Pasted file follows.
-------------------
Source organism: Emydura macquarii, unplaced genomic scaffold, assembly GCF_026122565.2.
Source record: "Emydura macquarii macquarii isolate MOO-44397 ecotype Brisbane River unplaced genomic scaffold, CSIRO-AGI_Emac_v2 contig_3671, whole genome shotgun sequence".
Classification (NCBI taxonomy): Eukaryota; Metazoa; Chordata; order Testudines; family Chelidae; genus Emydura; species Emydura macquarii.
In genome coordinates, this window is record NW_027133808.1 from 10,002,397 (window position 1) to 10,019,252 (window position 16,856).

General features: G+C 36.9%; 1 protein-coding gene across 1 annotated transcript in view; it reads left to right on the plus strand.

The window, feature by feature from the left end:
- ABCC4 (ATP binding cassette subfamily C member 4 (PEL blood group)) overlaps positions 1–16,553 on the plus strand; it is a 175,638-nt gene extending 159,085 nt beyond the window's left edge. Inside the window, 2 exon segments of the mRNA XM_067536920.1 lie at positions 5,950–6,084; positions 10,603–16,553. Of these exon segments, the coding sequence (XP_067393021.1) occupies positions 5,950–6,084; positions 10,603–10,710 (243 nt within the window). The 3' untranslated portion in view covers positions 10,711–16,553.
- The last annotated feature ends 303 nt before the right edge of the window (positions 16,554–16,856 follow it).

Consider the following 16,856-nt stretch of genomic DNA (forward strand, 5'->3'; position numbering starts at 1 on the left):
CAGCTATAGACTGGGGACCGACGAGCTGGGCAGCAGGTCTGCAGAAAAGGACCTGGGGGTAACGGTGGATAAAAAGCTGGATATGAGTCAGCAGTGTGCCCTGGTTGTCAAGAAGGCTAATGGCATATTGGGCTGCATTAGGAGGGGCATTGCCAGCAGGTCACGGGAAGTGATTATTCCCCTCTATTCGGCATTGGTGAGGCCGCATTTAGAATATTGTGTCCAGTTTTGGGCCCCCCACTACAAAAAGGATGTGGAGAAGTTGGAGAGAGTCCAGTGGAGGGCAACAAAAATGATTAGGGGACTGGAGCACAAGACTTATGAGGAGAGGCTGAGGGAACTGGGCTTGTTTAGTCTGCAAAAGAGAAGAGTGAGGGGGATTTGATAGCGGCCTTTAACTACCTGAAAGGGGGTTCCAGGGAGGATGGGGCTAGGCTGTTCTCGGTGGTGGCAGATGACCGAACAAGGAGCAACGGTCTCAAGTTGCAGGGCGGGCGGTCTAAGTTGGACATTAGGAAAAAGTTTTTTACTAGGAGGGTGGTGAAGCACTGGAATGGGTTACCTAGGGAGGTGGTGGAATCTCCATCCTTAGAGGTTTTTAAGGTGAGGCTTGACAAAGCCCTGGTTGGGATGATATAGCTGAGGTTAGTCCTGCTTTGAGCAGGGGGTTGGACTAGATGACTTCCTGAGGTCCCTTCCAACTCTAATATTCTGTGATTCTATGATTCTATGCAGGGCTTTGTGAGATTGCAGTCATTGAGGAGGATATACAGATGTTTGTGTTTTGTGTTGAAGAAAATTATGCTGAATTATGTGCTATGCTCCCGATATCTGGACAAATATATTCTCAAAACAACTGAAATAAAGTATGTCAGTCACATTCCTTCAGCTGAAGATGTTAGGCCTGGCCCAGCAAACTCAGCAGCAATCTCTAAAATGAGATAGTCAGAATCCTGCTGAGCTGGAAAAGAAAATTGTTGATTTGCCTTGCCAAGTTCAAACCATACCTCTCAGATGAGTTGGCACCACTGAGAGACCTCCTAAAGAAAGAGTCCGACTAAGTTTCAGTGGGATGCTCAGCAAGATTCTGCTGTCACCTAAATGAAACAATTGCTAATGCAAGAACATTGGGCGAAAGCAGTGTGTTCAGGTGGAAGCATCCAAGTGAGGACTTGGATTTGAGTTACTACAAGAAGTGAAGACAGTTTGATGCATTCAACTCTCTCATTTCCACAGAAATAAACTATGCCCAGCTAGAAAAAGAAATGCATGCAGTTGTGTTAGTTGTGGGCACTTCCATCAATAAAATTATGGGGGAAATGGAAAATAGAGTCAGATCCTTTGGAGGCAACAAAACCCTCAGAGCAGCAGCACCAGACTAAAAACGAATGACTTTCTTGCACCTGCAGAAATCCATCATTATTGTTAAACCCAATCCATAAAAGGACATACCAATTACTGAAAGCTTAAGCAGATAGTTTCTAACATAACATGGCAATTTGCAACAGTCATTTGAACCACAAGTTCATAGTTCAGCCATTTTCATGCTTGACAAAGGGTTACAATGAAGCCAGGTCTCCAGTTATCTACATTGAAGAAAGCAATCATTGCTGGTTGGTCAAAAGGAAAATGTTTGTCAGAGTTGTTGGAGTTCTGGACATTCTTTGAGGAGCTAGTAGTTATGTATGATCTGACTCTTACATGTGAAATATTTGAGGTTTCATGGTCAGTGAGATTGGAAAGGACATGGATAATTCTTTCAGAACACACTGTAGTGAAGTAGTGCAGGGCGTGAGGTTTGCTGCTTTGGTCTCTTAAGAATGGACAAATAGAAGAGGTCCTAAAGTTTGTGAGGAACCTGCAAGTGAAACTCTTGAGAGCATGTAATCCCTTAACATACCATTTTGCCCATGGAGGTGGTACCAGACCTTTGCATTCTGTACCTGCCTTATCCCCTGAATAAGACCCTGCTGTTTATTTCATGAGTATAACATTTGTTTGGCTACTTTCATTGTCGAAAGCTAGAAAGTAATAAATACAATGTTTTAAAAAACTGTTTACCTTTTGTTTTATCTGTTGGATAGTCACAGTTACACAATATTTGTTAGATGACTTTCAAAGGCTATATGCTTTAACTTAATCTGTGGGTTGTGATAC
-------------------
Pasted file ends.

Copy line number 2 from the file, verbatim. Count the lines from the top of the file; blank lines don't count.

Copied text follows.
Source record: "Emydura macquarii macquarii isolate MOO-44397 ecotype Brisbane River unplaced genomic scaffold, CSIRO-AGI_Emac_v2 contig_3671, whole genome shotgun sequence".